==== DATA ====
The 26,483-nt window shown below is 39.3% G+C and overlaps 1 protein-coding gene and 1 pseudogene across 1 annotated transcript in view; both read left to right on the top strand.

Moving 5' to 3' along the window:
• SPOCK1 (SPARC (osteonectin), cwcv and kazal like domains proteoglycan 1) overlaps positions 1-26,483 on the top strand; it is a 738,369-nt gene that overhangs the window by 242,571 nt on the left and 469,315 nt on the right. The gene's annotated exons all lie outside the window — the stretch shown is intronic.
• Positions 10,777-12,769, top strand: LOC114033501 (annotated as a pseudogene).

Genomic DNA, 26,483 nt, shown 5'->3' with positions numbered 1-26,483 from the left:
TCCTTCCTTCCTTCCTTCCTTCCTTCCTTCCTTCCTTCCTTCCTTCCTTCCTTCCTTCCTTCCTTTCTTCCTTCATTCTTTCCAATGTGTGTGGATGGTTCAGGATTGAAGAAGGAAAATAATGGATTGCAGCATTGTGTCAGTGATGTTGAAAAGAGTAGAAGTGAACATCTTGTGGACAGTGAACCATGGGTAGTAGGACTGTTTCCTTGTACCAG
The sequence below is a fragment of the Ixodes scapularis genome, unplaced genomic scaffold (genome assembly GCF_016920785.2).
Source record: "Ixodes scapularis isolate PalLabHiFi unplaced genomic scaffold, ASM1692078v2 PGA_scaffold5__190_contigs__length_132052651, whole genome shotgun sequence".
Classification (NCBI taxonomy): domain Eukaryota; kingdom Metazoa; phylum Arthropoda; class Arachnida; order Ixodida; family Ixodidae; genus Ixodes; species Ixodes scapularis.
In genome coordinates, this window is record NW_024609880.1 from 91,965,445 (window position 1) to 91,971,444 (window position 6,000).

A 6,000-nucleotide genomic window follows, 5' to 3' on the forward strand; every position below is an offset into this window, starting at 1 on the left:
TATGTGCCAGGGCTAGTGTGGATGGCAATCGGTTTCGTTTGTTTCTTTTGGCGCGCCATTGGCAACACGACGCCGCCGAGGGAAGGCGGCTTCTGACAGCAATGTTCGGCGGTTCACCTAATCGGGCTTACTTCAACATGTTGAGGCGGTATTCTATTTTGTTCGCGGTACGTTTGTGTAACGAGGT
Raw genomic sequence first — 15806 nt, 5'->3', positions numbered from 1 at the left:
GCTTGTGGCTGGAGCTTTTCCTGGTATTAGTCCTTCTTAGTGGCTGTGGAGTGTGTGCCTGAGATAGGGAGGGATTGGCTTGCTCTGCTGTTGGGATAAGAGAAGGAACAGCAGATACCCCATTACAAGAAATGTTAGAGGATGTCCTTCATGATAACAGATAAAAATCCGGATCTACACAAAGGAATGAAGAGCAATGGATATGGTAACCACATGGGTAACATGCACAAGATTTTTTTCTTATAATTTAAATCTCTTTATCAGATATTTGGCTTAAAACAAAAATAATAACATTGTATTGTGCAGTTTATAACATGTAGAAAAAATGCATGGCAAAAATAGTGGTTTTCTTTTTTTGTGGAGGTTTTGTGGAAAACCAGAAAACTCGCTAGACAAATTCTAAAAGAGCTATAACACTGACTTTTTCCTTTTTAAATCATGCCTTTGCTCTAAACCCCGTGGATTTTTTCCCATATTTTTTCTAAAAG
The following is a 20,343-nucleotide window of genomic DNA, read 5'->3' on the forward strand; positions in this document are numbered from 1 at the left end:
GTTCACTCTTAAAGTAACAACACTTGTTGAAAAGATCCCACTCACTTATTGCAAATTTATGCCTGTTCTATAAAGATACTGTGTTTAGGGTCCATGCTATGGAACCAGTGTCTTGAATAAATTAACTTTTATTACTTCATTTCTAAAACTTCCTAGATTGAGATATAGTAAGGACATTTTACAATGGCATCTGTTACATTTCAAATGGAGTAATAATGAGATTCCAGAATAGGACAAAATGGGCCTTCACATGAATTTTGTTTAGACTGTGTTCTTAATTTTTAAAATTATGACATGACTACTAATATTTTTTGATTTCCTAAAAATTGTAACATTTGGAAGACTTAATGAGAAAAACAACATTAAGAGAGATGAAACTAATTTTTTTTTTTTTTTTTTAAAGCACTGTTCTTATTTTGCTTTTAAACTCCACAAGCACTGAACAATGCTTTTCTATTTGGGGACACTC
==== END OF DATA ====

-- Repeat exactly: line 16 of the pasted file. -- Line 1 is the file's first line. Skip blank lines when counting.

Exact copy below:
GTTCACTCTTAAAGTAACAACACTTGTTGAAAAGATCCCACTCACTTATTGCAAATTTATGCCTGTTCTATAAAGATACTGTGTTTAGGGTCCATGCTATGGAACCAGTGTCTTGAATAAATTAACTTTTATTACTTCATTTCTAAAACTTCCTAGATTGAGATATAGTAAGGACATTTTACAATGGCATCTGTTACATTTCAAATGGAGTAATAATGAGATTCCAGAATAGGACAAAATGGGCCTTCACATGAATTTTGTTTAGACTGTGTTCTTAATTTTTAAAATTATGACATGACTACTAATATTTTTTGATTTCCTAAAAATTGTAACATTTGGAAGACTTAATGAGAAAAACAACATTAAGAGAGATGAAACTAATTTTTTTTTTTTTTTTTTAAAGCACTGTTCTTATTTTGCTTTTAAACTCCACAAGCACTGAACAATGCTTTTCTATTTGGGGACACTC